"we were ambushed by the Germans and all hell broke loose. I remember my driver wanted to surrender and being Jewish, I thought, you’re crazy."
Well, the largest battle on the western front that I participated in was called the Falaise Gap. My understanding was it was the largest battle on the western front. We must have captured 50 or 60,000 German troops, I believe it was in that area. When I say we, I was a participant in the capture. And that was the Falaise Gap.
And after that, we were on the offensive. We [the Argyll and Sutherland Highlanders of Canada (Princess Louise’s)] crossed the Seine River on rafts. I had a truck; I was a quartermaster [responsible for distributing provisions and supplies] then. We had trucks. We got over and our men were waving at us, were saying hello to us, at least we thought they were. But what they were trying to do was to warn us to stop because they knew the Germans were still in the vicinity.
When we got there, we didn’t expect it, we were ambushed by the Germans and all hell broke loose. I remember my driver wanted to surrender and being Jewish, I thought, you’re crazy. Anyway, lo and behold, just beside the truck, there was a white t-shirt which I lifted up and threw in the air and we gave up because we really were what you’d call unarmed, we would have gone into the ambush. So we were captured, but the whole headquarter companies, I was in the headquarters of a platoon and other people were at headquarters, the whole headquarters of the regiment was captured that day because when we were marched out, Don Seldon, who’s now deceased, he was an officer, he said, okay, let’s make a break for it. I said, are you crazy? We were surrounded by armed men, marching us captured, they were as happy as a lark.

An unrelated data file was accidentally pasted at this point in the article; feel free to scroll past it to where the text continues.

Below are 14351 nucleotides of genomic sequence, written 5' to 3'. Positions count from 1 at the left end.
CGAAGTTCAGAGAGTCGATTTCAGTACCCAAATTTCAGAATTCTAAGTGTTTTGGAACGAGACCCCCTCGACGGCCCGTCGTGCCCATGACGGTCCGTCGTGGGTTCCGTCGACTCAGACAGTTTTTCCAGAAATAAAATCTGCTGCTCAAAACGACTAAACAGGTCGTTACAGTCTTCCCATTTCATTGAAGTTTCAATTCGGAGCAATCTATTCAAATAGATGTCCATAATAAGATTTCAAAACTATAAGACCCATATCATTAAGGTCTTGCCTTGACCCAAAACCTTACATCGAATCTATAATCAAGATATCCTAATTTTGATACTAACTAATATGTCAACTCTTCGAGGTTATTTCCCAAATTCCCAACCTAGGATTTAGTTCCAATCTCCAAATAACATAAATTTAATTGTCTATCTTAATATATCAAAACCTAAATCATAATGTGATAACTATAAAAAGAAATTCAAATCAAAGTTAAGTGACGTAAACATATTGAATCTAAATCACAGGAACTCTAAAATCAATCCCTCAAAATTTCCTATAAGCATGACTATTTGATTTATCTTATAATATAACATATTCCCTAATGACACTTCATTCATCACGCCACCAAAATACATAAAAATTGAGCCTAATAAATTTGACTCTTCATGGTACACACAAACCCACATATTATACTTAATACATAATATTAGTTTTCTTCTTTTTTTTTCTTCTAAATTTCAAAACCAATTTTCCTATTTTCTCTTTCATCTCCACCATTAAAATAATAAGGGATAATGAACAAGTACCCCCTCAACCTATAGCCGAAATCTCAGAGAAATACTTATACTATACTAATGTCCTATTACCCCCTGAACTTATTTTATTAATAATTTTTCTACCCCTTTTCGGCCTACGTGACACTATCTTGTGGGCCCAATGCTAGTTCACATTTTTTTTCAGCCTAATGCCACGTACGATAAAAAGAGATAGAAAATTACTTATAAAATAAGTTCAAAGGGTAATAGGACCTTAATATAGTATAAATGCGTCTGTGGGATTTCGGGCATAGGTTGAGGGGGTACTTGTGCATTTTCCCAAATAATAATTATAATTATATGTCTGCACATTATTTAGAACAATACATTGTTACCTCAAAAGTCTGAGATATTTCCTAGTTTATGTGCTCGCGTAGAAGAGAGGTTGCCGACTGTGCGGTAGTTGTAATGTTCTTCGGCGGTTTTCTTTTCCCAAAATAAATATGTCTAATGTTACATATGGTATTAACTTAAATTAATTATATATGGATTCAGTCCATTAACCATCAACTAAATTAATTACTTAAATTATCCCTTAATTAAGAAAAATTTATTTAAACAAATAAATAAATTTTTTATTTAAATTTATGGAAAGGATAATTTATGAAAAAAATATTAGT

Anyway, we were taken and they broke us up, officers and sergeants and privates to different camps, of course. That was the story, and then I was a prisoner of war for a number of months. I lost about 80 pounds. They had no food, we had no food. We were drinking a, we had soup once a day or a [kind of] soup, mainly water with a touch of beef in it, to give us the flavour.
I was in an Italian prisoner of war camp and [American General George S.] Patton was with us, but he went on, he wanted to get to Paris before anybody else. So they left a hole and I was recaptured, probably for a couple of days. Then we were relieved again, surprisingly, by our mother regiment.
And I went to Belgium… I was escorted to Belgium and from there, we flew to England. I think we flew to England. And then I was again at Aldershot [Canadian army headquarters in England] before I visited the king [George VI] and queen [Queen Elizabeth] at Buckingham Palace. And in the garden there were the two princesses, Elizabeth and Margaret. They were a few years younger than I. I guess the war was over for me.